Posted 21st October 2018 By: Derpina
Esports News – In addition to the new expansion teams joining next season, The Overwatch League also announced that crucial changes would be coming in the league soon. This is a result of Blizzard Entertainment’s breakdown of the inaugural season’s successes and failures. Ultimately, the new changes will accommodate both growth and stability.
Jon Spector, OWL’s Director of Franchises and Competition, said: “we wanted to look at the way things affect the league as a whole. With eight new teams coming in, we’ll be broadcasting more content, but we’ll also be able to give players more of a break…One thing that we constantly heard from coaches and players is that they needed more time to game plan and strategize for each opponent.”
With that, it’s evident that the main changes target the league’s 20 teams and their 28 matches across five stages. Spector hasn’t revealed the details regarding the scheduling yet, but teams will surely have bye weeks and longer breaks before and after the matches. This will surely help each player overcome stress and fatigue, and also allow them to visit their home regions during the league season.
The initial adjustments were already applied to The All-Star Weekend where the event has been moved to the middle of the season, between stages 2 and 3, to allow players to rest and prepare for the next games.
The new additions to the league, in other news, will play every opponent in their own division twice and every team in the opposite division once. This format, according to Spector, “fits perfectly into OWL’s existing divisions”. Additionally, it allows natural rivalries to come out, like what happened between Boston and New York.
The regular season is the front of all changes, but the old and expansion teams will also be affected by the postseason; most especially the eight teams who will be qualified for the playoffs. Organizers and officials of the league are hoping that the play-in tournament will give everyone a chance to gain playoff momentum, even if they had poor performances at the beginning of the season. One good example is London’s Spitfire’s run last season.
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When you first start out you’ll be tempted to try to bet as frequently as possible, don’t. Wait for matches with good odds where you or the predictors know the teams. Never force yourself to bet, bet on matches that you are confident in. You may go days or weeks without placing a bet, you’re not in a rush, wait for bets you are comfortable and confident in and profit should follow.
If there’s any uncertainty, don’t place a bet. Save your skins for another day. There will be plenty of other matches that you can bet on.
Betting is always risky, that’s unavoidable. But staying inside a ‘safe zone’ will help cover you off from some really silly bets. When starting out with a low inventory, large bets placed on matches with 80%+ odds aren’t going to return much in general (on lounge, even less due to the inconsistent returns) but you’re still risking a large amount of your inventory for very little.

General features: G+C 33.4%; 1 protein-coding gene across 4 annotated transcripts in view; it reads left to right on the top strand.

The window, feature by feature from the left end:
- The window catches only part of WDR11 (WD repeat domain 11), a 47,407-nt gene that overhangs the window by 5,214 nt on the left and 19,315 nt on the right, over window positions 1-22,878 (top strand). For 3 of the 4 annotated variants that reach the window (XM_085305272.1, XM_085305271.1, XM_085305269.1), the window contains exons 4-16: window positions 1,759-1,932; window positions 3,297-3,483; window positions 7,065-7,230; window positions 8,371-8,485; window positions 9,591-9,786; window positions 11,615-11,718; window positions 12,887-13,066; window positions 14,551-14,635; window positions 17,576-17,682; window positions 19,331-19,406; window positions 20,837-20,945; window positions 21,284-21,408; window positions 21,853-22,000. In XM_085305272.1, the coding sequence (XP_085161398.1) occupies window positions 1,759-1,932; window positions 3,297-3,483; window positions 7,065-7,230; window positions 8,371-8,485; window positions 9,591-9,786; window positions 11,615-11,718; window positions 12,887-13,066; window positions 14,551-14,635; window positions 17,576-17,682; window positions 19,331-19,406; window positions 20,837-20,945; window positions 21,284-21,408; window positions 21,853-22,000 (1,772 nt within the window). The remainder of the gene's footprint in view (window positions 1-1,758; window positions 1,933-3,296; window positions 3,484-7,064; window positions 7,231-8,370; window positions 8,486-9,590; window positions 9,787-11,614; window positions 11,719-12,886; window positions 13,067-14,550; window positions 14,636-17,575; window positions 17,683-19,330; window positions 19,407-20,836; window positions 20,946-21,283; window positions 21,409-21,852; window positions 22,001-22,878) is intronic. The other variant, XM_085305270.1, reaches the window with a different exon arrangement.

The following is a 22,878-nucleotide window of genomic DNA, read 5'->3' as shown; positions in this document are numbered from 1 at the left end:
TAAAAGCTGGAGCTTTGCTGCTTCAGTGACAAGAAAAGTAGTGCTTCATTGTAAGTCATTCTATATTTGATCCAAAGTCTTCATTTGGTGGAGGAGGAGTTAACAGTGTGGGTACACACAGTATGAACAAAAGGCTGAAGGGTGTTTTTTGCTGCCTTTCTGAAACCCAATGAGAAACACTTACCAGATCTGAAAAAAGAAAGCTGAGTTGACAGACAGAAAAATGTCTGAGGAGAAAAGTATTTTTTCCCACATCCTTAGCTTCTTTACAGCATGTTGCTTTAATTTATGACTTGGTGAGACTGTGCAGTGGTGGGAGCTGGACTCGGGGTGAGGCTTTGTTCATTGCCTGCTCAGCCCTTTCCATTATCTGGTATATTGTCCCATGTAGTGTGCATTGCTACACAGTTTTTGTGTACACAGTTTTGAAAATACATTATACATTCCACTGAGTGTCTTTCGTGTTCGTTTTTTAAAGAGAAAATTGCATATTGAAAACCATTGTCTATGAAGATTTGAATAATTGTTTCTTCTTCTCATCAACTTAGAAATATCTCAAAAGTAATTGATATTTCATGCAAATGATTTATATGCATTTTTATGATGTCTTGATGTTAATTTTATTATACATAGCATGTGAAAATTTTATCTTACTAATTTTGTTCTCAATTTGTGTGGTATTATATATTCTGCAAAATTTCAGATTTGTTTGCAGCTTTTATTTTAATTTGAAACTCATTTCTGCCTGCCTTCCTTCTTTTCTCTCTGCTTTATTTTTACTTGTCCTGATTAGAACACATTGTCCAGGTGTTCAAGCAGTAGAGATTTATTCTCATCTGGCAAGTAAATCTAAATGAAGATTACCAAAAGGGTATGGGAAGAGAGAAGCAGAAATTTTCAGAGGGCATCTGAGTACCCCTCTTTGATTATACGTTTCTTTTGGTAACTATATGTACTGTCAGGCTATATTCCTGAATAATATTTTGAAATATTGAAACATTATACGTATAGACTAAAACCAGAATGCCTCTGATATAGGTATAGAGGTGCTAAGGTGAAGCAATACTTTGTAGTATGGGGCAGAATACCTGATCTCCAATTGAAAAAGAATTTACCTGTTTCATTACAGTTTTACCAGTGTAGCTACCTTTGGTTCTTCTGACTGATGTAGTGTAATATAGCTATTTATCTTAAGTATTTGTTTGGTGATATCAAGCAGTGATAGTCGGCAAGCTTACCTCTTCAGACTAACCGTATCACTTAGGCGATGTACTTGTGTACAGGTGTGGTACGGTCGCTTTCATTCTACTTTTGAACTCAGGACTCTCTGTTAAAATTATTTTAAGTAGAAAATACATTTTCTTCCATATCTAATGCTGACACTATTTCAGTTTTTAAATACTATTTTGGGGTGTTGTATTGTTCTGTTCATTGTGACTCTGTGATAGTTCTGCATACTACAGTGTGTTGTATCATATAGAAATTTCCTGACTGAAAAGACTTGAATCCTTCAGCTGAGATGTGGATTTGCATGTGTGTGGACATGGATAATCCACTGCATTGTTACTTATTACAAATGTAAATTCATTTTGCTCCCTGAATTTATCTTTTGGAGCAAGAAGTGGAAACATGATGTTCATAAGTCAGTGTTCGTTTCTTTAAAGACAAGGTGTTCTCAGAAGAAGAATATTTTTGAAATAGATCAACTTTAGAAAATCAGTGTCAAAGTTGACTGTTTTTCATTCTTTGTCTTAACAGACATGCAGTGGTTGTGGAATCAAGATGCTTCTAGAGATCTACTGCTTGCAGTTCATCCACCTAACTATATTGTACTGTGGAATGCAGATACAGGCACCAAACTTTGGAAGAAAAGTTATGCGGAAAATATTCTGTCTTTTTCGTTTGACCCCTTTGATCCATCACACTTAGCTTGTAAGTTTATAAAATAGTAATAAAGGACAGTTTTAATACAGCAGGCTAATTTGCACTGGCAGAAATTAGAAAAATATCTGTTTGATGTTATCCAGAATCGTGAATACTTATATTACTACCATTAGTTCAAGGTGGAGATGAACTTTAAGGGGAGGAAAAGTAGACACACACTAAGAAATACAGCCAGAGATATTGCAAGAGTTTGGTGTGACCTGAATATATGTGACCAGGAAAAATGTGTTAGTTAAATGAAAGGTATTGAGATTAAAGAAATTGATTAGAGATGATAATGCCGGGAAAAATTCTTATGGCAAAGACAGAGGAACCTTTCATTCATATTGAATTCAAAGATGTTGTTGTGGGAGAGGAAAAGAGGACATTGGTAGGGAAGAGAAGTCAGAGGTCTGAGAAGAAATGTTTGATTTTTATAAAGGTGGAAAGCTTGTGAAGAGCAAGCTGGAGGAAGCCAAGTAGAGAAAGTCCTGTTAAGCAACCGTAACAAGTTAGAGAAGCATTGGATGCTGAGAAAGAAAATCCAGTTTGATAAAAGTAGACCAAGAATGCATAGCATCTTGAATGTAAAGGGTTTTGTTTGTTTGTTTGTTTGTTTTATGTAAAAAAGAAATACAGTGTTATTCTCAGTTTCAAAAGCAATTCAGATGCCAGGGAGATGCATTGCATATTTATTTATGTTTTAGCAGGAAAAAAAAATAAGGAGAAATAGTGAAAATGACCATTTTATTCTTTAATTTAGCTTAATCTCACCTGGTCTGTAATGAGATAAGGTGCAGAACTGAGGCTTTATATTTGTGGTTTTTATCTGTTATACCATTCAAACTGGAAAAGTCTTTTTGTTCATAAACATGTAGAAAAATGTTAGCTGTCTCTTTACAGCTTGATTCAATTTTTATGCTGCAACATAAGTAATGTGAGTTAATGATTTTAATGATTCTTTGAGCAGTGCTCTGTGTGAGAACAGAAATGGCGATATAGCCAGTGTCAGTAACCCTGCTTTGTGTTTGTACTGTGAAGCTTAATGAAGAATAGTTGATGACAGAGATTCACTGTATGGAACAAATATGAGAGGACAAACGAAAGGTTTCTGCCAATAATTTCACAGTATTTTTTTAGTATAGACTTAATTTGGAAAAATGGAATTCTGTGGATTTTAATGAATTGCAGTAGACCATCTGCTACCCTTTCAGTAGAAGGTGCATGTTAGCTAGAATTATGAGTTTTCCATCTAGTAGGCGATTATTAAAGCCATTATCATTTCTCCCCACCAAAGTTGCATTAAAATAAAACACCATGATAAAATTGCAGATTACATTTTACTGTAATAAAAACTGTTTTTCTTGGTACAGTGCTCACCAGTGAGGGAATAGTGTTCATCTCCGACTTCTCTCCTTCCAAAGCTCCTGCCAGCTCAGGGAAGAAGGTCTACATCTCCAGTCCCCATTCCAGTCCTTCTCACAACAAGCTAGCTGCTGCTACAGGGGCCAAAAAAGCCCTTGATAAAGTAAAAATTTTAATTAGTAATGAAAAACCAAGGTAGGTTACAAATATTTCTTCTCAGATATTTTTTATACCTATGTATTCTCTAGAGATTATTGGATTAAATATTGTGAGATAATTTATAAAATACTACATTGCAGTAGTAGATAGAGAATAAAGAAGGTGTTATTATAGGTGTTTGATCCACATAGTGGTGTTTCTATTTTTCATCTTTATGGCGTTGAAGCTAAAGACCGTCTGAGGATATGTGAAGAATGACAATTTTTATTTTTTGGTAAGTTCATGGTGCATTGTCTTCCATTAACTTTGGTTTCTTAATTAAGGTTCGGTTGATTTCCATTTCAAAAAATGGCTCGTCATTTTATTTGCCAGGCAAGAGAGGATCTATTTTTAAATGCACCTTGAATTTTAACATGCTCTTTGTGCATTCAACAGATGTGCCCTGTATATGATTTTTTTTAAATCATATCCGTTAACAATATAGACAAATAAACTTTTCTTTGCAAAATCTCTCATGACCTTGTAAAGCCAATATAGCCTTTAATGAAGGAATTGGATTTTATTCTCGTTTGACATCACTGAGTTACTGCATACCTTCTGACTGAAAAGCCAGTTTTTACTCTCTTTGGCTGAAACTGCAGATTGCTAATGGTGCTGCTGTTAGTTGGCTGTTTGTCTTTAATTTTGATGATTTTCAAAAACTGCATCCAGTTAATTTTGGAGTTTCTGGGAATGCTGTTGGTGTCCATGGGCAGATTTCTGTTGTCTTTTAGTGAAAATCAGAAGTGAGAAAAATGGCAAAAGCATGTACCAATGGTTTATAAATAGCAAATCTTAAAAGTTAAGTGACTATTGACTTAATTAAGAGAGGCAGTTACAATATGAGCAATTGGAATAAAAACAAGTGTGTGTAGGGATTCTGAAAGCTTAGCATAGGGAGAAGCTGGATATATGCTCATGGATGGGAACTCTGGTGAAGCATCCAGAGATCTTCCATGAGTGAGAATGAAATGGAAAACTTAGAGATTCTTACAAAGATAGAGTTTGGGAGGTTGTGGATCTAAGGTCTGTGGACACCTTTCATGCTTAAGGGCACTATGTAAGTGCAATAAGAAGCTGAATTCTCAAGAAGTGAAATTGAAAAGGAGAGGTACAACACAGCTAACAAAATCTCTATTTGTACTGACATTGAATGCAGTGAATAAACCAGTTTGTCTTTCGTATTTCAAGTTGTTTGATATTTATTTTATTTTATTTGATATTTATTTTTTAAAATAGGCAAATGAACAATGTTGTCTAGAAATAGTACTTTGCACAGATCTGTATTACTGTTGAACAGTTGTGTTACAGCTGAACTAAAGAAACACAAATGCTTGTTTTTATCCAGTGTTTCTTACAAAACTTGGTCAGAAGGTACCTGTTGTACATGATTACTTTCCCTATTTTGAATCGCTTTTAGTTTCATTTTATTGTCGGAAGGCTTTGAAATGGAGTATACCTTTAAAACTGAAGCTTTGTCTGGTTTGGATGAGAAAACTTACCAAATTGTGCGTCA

Equally, odds below 30% sound very, very attractive with huge returns possible. But if you don’t know the teams or all the details, it’s very possible the team doesn’t stand any chance. If you think there might be a chance, reduce the size of the stake or consider an ICB.
Always bet with a percentage of your inventory. Think, what happens if you lose an ‘All in’ bet, do you stop betting for the rest of your life, or just get your wallet out and go again? You may think there’s no risk, however there is always risk. If you’re placing a high bet, stick to an absolute maximum of 20% of your betting inventory.
Always leave enough to bet another day.
If you’re feeling angry or frustrated, your judgement get’s very cloudy. You’ll make a stupid bet and lose. If you just lost a big bet or are on a losing streak, instead of trying to force a bet, you should take a step back, calm down and just take a break, come back refreshed with a fresh mindset.
Betting blind is a purely relying on luck, if the underdog odds are 30%, that definitely doesn’t mean the team has a 30% chance of winning. It just means 30% of the betting community chose that team. A late roster change could mean there’s zero chance for the team to win. Check in with our predictions to help give you some more background on the game.
Use the lounge odds tracker to predict the final odds as the start of the match get’s closer. If the odds are increasing/decreasing for the team you intend to bet on the return may not outweigh the risk anymore. A huge significant switch of odds at the last moment may mean that something shady is going on, mostly in very low tier games, or a sudden announcement, E.g standin may have occurred.
Bookies will put up their odds based on their own expectations, as the bets start coming in they'll tweak the odds to ensure it's still profitable for them. That early stage is key to getting an edge on the bookies.
As soon as you feel like you have to bet again to recoup loses, you’ll feel compelled to make bigger bets with bigger risks. This often starts an endless cycle driving your losses further and further. Instead, after a big loss, take a day off from betting (or a week if was really big). .Keep to the proper bet sizing based on the risk of the match no matter what. You are not in a race to win it back, just take it easy.
Do not blindly follow betting site odds and think that they are correct to the true odds. If a betting site has ‘Team A’ as a heavy favorite, it does not always mean that it’s an easy win for ‘Team A’.
SK beat Na’Vi… Na’Vi beat E-Frag. That means SK can beat E-Frag now, right? No.
There are many factors which contribute to the team winning a match, these factors such as player performance, map selection, strategy and tactics which may not apply to other teams.